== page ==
Most health care providers understand that a clearing house in the health sector is a trading partner, but not all of them get how broad the term is. Originally, the entities covered – such as laboratories . B who do tests – were not subject to BAAs, because they are responsible for their own HIPAA compliance standards, but the omnibus rule changed that. Now, just about everyone who processes, stores, transfers or accesses your PHI and is not part of your organization is business partners, including other covered entities. If a health care provider is not employed by you but works for you, they are subject to the HIPAA partner agreement. A HIPAA counterparty agreement is a contract between a company covered by HIPAA and a creditor used by that company. A company covered by HIPAA is usually a health care provider, health plan or clearing house in the health sector, which conducts transactions electronically. A supplier of a company covered by HIPAA, which must receive Protected Health Information (PHI) to perform tasks on behalf of the covered entity, is designated as a business partner (BA) under HIPAA. A provider is also classified as BA when, as part of the services provided, electronicPHI (ePHI) passes through their systems.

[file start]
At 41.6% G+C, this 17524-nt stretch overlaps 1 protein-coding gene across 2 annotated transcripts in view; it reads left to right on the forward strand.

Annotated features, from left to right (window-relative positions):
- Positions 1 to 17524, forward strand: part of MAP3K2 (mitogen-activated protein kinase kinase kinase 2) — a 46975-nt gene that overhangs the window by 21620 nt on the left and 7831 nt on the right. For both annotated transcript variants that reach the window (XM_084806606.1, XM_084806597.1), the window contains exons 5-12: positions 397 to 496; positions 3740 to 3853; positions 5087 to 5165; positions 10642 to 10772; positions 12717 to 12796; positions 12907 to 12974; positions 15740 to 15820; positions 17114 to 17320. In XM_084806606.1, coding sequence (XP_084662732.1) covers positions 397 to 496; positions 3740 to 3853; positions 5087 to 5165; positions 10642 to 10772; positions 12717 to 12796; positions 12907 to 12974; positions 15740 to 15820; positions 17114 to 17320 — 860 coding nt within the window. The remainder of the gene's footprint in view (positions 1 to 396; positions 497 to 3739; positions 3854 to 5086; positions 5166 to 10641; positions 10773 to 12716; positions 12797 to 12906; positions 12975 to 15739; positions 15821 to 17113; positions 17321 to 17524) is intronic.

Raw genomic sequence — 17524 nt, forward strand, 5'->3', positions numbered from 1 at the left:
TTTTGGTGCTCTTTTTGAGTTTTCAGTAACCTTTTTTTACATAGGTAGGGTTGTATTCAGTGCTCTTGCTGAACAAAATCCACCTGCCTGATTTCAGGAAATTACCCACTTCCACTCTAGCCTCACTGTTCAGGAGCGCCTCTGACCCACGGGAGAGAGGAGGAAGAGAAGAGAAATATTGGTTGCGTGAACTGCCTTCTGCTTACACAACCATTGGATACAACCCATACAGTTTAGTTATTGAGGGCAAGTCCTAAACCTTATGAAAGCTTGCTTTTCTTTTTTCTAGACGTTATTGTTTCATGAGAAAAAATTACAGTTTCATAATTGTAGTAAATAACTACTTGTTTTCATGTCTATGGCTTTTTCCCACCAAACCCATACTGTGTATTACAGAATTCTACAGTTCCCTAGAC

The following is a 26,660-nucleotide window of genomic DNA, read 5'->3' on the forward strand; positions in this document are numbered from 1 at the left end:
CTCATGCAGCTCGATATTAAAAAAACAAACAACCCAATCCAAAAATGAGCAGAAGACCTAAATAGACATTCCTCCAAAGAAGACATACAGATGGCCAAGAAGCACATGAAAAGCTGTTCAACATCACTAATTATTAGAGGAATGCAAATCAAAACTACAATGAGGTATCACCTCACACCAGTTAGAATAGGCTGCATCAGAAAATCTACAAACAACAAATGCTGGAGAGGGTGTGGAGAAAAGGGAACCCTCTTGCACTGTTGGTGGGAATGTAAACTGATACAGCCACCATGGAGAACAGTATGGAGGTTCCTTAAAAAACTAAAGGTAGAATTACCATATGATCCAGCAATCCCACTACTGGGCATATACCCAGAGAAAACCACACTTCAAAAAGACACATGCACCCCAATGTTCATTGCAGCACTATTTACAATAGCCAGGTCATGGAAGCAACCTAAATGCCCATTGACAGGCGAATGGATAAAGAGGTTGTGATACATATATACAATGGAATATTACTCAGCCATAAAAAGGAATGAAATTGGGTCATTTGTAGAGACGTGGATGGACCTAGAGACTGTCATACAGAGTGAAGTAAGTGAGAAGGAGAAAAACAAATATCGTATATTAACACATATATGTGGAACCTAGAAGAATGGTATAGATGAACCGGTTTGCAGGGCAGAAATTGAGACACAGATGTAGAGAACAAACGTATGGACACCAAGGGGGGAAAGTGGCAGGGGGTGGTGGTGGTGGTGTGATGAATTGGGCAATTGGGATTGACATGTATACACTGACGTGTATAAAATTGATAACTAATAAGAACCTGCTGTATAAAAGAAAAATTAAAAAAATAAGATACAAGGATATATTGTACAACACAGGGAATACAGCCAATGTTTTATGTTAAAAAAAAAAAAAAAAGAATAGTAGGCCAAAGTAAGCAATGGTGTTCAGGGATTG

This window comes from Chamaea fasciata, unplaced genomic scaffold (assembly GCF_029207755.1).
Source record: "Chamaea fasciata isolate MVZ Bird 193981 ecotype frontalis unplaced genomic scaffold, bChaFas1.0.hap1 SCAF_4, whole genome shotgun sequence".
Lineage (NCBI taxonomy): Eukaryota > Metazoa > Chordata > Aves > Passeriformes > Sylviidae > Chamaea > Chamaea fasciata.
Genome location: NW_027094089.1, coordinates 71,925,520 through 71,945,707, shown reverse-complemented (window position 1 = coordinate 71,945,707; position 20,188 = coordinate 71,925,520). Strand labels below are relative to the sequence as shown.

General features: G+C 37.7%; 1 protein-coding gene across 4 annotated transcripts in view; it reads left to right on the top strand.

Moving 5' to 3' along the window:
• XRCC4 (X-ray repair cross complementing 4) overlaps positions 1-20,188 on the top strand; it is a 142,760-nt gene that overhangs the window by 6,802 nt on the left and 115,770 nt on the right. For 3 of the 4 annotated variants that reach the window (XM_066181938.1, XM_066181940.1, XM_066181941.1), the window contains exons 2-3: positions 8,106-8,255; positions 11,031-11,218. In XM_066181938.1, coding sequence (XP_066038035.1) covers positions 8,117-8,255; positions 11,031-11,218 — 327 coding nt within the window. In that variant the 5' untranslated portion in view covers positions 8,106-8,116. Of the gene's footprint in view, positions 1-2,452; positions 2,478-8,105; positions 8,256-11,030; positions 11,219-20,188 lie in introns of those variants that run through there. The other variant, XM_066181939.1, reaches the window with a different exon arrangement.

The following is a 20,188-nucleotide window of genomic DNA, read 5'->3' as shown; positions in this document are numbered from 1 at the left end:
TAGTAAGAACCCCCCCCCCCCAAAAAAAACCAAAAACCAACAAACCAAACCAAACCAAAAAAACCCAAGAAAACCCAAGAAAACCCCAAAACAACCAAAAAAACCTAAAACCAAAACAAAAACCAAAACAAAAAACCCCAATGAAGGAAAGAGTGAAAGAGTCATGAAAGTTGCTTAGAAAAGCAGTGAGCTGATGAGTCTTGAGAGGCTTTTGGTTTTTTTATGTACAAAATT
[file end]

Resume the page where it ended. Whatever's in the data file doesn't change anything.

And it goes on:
A signed HIPAA counterparty agreement must be obtained by the covered unit before a business partner can contact the PHI or ePHI. Portals can also undermine HIPAA business association agreements by encouraging your employees or your own employees to take shortcuts, send unsecured emails, keep copies of unencrypted files on the desktop for easy access, or take other unacceptable compliance risks in the hipaa cloud. It became much more disturbing when the hitech HIPAA Omnibus Rule expanded in 2013 the simple previous definition of the business partner to the so-called subcontractor. Subcontractors, such as a software developer or host, are typically service or technology organizations that provide additional services to partners that provide services to covered businesses. 5. Institutions acting on their behalf or on behalf of the patient. The counterparty requirements apply only to companies performing a PHI function on behalf of a covered entity or its counterparty. The entities that process POs for their own purposes are not trading partners. For example, “[a] provider who presents a right to a health plan and health plan that assesses and pays the debt acts in its own name as a secure entity and not as a “business partner” of the other.” (OCR Business Associate Guidance). Similarly, a bank or financial institution is not a counterparty to an insured business when it “processes financial transactions managed by consumers by debit, credit or other payment card, when it conducts checks, initiates or processes electronic money transfers, or performs other activities that facilitate or directly transfer funds for the payment of health or health premiums”; In such cases, “the financial institution provides its clients with its banking or other ordinary financial transaction services; it does not perform any function or activity for or on behalf of the insured company” and is not a consideration.